How Sir Ashton Lever Curated The World—Then Lost It All
His obsession with collecting artifacts and specimens would eventually lead to his financial ruin. But first he amassed an impressive collection of curiosities.
For 11 years starting in 1768, Captain James Cook sailed the Pacific, exploring new lands, encountering new peoples, and reporting his finds back to mother Britain.
But Cook was not just interested in charting new lands and racking up the gold star “firsts” that have been prized by discoverers the centuries over; he also collected specimens and ethnographic treasures from the people, places, and startling new creatures he met along the way.
At about the same time that Cook was first setting sail in the HMS Endeavor, a wealthy coal mining and real estate mogul near Manchester was beginning to focus his full attention on his passion for all things pertaining to natural history and ethnography.
Sir Ashton Lever’s obsession with collecting artifacts and specimens would eventually lead to his financial ruin. But first he amassed an impressive collection of curiosities, including many objects brought back from Cook’s final two expeditions. In a radical move, he opened his treasures to the public before he was forced to sell.
Born in 1726, Lever had a passion for collecting that was evident from an early age. His interests at first tended toward the living, leading Lever to establish a private aviary that no fewer than 4,000 birds called home. But slowly, his obsession moved to the inanimate. Scholar Claire Haynes has suggested that the key to this shift was the sale of several barrels of shells in Dunkirk. Naturally, Lever just couldn’t resist snapping them up.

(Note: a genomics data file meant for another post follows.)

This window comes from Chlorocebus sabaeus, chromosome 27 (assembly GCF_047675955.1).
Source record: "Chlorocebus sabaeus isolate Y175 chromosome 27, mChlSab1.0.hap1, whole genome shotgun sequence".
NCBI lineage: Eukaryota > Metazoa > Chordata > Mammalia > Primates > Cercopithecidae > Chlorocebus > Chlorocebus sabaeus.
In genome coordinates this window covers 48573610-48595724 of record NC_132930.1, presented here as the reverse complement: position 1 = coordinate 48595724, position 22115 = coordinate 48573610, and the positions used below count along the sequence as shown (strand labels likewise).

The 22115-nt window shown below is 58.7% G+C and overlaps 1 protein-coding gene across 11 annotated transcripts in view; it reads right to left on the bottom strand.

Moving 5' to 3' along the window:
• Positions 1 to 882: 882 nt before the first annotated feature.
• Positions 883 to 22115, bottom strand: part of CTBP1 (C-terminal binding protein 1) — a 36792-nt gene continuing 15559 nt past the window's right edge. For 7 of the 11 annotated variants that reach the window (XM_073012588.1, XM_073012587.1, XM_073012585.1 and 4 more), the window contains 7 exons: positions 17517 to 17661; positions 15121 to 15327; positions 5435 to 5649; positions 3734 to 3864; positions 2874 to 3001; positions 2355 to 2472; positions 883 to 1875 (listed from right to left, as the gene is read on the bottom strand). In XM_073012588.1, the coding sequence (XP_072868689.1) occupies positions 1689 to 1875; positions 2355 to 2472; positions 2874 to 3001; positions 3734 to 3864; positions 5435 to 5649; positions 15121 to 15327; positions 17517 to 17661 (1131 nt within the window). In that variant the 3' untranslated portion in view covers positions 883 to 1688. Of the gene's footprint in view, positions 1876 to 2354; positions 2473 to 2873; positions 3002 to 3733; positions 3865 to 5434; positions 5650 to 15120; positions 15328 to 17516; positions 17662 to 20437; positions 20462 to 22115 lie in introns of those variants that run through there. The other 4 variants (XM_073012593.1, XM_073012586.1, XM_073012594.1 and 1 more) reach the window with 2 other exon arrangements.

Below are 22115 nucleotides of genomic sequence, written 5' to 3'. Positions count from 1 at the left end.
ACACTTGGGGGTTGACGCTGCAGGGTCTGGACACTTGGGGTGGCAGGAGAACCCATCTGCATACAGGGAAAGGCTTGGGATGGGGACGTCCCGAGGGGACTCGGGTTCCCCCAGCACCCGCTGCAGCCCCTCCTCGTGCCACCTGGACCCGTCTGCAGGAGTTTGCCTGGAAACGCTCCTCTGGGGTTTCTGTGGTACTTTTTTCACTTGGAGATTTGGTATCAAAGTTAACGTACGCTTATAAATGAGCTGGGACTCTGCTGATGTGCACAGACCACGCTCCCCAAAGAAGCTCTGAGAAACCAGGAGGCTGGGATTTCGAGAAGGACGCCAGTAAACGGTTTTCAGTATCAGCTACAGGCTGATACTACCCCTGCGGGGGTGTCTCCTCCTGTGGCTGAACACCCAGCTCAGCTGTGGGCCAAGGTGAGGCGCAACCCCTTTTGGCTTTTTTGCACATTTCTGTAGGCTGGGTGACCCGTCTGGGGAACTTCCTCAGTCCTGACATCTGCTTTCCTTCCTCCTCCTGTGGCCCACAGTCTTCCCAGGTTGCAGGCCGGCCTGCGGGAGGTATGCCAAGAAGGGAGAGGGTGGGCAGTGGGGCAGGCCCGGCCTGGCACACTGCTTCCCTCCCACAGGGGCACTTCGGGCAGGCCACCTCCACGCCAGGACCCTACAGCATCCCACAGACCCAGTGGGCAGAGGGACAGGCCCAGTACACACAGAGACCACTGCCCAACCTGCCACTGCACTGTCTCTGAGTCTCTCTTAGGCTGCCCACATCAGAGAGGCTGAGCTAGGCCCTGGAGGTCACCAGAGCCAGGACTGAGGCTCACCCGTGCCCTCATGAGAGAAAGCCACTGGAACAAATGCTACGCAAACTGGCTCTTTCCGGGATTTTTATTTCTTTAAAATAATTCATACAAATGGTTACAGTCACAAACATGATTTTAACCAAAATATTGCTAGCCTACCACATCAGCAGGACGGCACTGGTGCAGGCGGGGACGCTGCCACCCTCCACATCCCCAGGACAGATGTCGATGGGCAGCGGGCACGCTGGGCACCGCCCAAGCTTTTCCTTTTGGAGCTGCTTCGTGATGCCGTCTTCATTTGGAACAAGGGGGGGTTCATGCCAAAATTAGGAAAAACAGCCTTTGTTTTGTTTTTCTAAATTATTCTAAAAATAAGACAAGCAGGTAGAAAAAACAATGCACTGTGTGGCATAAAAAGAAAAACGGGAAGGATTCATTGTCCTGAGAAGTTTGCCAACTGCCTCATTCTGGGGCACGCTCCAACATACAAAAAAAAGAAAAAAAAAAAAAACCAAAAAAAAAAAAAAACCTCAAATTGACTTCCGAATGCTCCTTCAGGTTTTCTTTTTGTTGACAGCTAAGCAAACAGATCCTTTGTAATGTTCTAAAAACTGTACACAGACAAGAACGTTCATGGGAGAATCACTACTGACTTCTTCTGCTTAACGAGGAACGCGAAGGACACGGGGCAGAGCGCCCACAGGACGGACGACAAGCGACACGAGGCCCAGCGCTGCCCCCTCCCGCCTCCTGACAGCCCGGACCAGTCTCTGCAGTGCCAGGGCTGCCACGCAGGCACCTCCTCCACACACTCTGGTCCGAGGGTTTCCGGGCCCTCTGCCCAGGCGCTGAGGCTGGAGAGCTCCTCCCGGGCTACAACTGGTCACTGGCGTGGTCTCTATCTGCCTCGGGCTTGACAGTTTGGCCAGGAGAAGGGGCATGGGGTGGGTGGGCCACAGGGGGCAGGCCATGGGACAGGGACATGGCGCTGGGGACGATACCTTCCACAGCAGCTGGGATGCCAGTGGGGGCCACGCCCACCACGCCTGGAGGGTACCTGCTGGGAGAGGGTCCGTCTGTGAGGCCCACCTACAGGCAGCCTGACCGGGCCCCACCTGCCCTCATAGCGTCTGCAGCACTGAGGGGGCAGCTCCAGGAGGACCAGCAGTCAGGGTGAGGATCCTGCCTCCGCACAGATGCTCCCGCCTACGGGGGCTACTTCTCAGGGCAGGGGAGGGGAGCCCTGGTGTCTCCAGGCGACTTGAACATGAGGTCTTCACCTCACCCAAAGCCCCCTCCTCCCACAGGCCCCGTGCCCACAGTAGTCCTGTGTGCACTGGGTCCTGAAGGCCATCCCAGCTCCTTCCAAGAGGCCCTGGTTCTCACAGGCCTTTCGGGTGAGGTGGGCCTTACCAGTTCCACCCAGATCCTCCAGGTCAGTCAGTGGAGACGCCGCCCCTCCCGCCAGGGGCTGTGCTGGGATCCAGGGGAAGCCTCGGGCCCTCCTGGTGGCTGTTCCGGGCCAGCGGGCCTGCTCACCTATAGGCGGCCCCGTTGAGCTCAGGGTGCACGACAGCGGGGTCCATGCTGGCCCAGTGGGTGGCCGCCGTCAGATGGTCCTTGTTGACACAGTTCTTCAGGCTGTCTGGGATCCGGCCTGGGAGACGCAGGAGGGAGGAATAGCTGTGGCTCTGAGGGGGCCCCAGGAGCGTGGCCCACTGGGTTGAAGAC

The shells proved to be his “gateway drug.” Soon, Lever was acquiring every natural history item of wonder that he could get his hands on, even selling his personal property when he needed some quick cash.
Haynes says that Lever began collecting “on a scale and of such energy likely to breach the standards of gentlemanly decorum” of his day. But he couldn’t care less about what his posh neighbors thought; he was on a mission.
If his obsession with collecting wasn’t indication enough, by all accounts, Lever was a bona fide eccentric. In addition to being a member of the Royal Society and the Society of Antiquaries, Lever was also the founding president of the Toxophilite Society, which advocated for archery to be considered a legitimate sport. On at least one occasion, a visitor to his museum reported that the proprietor “accoutred as a forester, he pranced about.”
In all, Lever amassed some 27,000 treasures ranging from fossils and shells to stuffed birds and animals, and cultural treasures acquired from explorers who were “discovering” new civilizations around the world.
Adrienne Kaeppler, whose decades-long project following the trail of Lever’s dispersed collection resulted in her 2011 book Holophusicon: The Leverian Museum, said in a video that many of the fossils in the Leverian collection are “the type specimens on which we build our scientific terminology of today” and the objects from far-flung cultures “are now the important objects of cultural identity of the people from the areas in which they were collected.”
Lever has been criticized for his unscientific approach to displaying his collection—they were neatly organized and labelled but not necessarily displayed by taxonomy or any other sort of official organization.
A watercolor painting of Lever’s London Museum shows something of a matryoshka doll of galleries—one arched doorway after another leading down a long hall, each surrounded by walls packed with fossils, specimens, and other exhibits of natural history.
But where Lever failed to arrange his curiosities by official classification, he succeeded in taking a revolutionary approach to what to do with the spoils of his passion: he opened a public museum.